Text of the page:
My own exploration resulted in using yoga for pain management.  A recent study conducted by the Arthritis Foundation found that arthritis patients who maintained a regular routine of range-of-motion and low-resistance exercises (like yoga) showed less pain and better mood over the long term. Studies also show that people who start a regular routine of gentle yoga exercises are less likely to drop out than people who start other kinds of exercises for arthritis. Over 50% of people who start other kinds of arthritis exercise programs drop out after six months. Studies show that because yoga is more fun and more pleasurable, people are more likely to stick with it as an exercise for arthritis.

Whether you go to a studio (the very best) or learn a few moves you can do at home, yoga is an outstanding over all mind, body and spirit healer.

The following comes from the study.

Health benefits in general

“Yoga is more than an arthritis exercise. Yoga, which comes from a Sanskrit word that literally means ‘yoke’, is designed to bring all body systems into proper alignment so that the entire system functions correctly. Health benefits of regular yoga practice include increased energy, better posture, weight loss, deeper relaxation, an ongoing sense of well being and calm, greater flexibility, lower blood pressure, healthier diet, and increased alertness and mental functioning.”

“All yoga practice includes deep relaxation techniques and an emphasis on proper breathing, both of which have been shown to improve mood and reduce pain and anxiety. Many types of yoga teach healthy diet as well. Regular yoga practice is often recommended for heart and cancer patients because of its usefulness in a healing aid and an aid to relaxation.”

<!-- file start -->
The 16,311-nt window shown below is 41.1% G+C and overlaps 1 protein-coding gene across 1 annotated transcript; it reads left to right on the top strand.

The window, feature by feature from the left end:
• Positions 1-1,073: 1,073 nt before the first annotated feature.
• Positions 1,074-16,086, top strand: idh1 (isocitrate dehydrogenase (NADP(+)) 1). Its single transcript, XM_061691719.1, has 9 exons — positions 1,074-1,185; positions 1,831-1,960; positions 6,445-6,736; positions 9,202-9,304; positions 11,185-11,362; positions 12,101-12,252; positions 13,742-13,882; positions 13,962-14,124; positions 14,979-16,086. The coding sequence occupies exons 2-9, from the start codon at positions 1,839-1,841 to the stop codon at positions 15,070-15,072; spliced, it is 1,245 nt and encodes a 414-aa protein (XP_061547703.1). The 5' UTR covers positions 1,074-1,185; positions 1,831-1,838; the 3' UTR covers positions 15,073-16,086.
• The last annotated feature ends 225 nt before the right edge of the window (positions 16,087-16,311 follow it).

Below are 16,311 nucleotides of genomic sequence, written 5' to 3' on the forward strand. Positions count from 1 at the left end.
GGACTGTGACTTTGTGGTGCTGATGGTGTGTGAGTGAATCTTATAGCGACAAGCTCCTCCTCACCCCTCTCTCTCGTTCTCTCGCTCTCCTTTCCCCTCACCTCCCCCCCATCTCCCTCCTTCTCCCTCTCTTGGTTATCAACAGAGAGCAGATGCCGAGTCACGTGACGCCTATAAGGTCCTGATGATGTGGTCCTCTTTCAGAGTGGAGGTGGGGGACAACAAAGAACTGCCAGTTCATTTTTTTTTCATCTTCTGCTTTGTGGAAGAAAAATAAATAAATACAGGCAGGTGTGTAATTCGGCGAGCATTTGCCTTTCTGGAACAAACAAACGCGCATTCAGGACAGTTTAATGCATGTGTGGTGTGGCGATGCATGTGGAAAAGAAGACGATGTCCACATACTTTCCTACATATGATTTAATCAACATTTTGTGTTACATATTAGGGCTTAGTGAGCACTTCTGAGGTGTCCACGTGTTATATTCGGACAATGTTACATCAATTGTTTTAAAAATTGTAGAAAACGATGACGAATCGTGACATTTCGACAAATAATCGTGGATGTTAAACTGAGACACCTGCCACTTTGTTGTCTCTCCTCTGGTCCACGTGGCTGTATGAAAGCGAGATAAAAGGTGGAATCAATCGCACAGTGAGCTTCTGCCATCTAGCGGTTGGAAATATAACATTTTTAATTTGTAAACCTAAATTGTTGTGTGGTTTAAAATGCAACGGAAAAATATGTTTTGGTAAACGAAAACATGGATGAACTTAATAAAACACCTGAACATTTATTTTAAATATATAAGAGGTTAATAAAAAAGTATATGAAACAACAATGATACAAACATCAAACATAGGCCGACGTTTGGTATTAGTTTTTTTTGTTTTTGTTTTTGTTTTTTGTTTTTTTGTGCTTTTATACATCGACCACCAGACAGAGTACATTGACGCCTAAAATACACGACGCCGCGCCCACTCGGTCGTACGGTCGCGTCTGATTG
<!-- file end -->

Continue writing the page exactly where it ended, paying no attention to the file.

Benefits for arthritis

“Yoga is one of the very best exercises for arthritis because it directly treats the main problems arthritis sufferers face: pain, swelling, joint stiffness and lack or flexibility, depression, and anxiety. Yoga is very gentle, so arthritis patients can learn the stretches and poses at their own pace, making very gradual progress that improves well-being rather than causes pain. The long term effect is increased flexibility and reduced or eliminated pain in the joints, as well as better general health and mental functioning, and better, healthier sleep and positive mood.”

Finding a yoga class

“Yoga classes are widely offered across the U.S. at YMCAs and YWCAs, through hospitals and community centers, at health clubs, and at senior centers. The websitewww.yogaalliance.org maintains a list of yoga teachers and yoga centers where classes are offered. Arthritis sufferers will probably be able to locate a class specifically for people with disabilities or for older students, as these are becoming more and more popular as yoga becomes a more and more popular arthritis exercise.”

There is so much variety in the classes offered and you want a teacher who will understand your limitations and goals and help you not over due.  If you are a type “A” person, like me, you have to be careful not to overdo.  Not all instructors and classes are equal.  I have tried a lot of them and for my body’s problems; I need the slow, gentle routine with held poses rather than the faster movement of Ashtanga Vinyasa Yoga.  Above all, if you have arthritis, please get a private consultation first before launching into a full scale yoga practice.  Learn what helps your particular condition and gently pursue it.

The Arthritis foundation of course recommends discussing with your doctor the use of yoga as an exercise.

“Your doctor probably has a list of resources and an opinion about where your needs would be best met. Ask for a note describing your physical limitation that you can give to the yoga instructor before starting your first class. Yoga instructors are trained to take disabilities and limitations into account and work individually with students at their own level, not matter how limited that may be.

“No matter how disabled you may from arthritis, or how much pain you may be experiencing, you will be able to start a gentle yoga routine based on your abilities and begin to move forward. That is why many yoga classes specifically for older and disabled persons are springing up through hospitals and wellness centers. Yoga is one of the few exercises for arthritis that absolutely anyone can do.”

A Happy Downward Facing Dog to you!

Be Well, Do Well and Keep Moving.  Betsy

PS:  I’ll be traveling in Nicaragua for the next 2 weeks.  Watch for a new posting after March 1st.